16 thoughts on “Reader Friday: Changed

  1. Hmm…will have to think about that one. I’m sure there is an example but drawing a blank at the moment.

  2. The director of the play I’d auditioned for called to offer me a smaller role than I’d hoped for. I declined. Minutes later, I called back and asked if I could still have the role. He graciously agreed.

    The gorgeous young lady who had the female lead and I got married a year later.

    • My then-HS performed “Our Town” in 1954. The very young lady who played Emily was, indeed, gorgeous. We had pretend food fights across the Webb breakfast table during off moments. I had no one I could tell of my feelings, least of all her. She was dating the male lead. Echoes of that incident in the years since have affected my life again and again, even today.

      Theatre has called to me, lately. I’m currently completing my 25th work for the stage and have performed off and on the past 10 years.

      In August of 1969, I was cast as Waldo Lydecker for small theatre group. At the second rehearsal, days after the LaBianca murders, the production was cancelled by the church-owned venue as “too violent.” That, too, has had a major effect on my life.

  3. Tough one, Jim. You’re making us think.

    Basketball injury (my back) in high school, which recurred about 8 years later. It changed my ability to participate in high impact sports, but also got me started on a regular exercise routine (Nordic Track). And that has been a good thing.

  4. Three things my husband said. 1 — “I think you should self-publish so you have one copy to prove you wrote a novel.” 2– “Why don’t we adopt?” and 3– “What do you think about moving to Montana?”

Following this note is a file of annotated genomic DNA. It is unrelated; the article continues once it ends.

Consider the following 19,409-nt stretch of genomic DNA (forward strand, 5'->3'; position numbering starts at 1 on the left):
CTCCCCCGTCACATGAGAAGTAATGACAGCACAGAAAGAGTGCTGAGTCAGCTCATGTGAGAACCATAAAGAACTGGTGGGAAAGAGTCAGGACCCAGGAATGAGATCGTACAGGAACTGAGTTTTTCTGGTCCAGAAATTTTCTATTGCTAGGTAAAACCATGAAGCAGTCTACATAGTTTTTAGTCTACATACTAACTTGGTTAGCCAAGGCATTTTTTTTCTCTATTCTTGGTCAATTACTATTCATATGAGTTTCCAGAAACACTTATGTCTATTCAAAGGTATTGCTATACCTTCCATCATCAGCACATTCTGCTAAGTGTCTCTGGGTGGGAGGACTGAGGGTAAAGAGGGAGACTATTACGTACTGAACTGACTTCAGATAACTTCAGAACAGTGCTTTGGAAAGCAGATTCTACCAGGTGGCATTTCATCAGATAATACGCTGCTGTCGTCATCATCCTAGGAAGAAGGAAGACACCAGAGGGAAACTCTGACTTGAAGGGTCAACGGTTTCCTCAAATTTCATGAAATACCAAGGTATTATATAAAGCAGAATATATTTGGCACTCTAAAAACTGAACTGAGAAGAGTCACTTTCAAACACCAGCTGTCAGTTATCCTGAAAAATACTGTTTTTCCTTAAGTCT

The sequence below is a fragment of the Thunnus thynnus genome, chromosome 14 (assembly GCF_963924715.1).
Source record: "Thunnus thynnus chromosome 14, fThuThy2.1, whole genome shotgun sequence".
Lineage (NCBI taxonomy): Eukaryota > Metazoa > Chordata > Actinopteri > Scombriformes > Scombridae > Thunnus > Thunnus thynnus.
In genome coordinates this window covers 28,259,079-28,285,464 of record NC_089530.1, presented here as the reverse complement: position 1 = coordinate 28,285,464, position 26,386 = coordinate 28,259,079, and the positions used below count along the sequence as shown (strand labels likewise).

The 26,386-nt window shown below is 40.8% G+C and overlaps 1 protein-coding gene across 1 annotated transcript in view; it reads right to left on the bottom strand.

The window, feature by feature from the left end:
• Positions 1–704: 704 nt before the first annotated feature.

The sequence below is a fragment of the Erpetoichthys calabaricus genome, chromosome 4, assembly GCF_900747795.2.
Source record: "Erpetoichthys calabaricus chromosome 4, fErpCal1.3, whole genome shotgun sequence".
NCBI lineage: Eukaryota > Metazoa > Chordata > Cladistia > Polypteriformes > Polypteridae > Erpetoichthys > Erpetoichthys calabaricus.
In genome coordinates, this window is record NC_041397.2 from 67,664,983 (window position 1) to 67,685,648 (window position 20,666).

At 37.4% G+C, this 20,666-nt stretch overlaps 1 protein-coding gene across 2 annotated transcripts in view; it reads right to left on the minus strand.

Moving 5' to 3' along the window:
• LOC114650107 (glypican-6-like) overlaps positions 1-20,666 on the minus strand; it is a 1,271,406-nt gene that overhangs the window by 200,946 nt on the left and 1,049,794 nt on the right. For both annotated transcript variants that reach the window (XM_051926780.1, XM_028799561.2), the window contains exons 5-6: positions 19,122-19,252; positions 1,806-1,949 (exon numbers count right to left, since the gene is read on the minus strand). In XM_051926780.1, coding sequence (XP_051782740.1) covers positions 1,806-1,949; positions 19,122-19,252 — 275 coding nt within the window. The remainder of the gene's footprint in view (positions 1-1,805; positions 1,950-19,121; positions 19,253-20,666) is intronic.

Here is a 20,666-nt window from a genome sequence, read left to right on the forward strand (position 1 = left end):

5. There are three events in my life that totally changed my life and one was the night I saw in my minds eye a man standing at a window. He turned to me and said, “This isn’t the way my life was supposed to turn out.”

    That was the beginning of my writing career.

  6. Now there’s a question, Jim. Several spring to mind for me. Since you asked for one, I’ll share the random event that led to everything changing in my writing. Years ago I had decided to attend the Willamette Writers Conference here in Portland for the first time for a single day, Saturday. The final workshop, on YA fiction, which I’d wanted to attend, was canceled at the last moment. I had to decide between two alternatives, one of which was the replacement for the canceled workshop.

    I decided to go with that one, which was on beating the your demons to establish a writing habit. The presenter Eric Witchey, had some great insights and tips. He mentioned at the end that he was giving a private writing class for eight Sundays starting in September, Become Your Own Story Doctor. Two days later, I registered for the class, and it changed my writing life, getting me finally to take on the elements of fiction writing, one piece at a time. It set me on the path of fiction writing craft. All because I’d decided to attend a workshop offered at the last minute because another had been canceled.

  7. One conversation, which actually happened twice with two completely different people, was about what happened in the first Avengers movie. It came out my senior year of high school, and I thought it sounded cool. A bunch of egotists, ahem superheroes, forced to work together? So I asked some classmates who was in it.

    Boy: Um… Hulk, Ironman, Thor Loki…

    Me. What’s norse mythology doing in a superhero movie?

    Boy. Um…

    Me: Who was the villain and who was the hero?

    Boy: I don’t know. I think Thor was the villain and Loki was the hero.

    Me: That’s weird, it’s the opposite in mythology.

    Needless to say, the stupidity of my classmates made me extremely curious. I bought the movie, watched it, loved it, and became a die hard marvel fan. And Marvel has done wonders for me both as a storyteller and a person.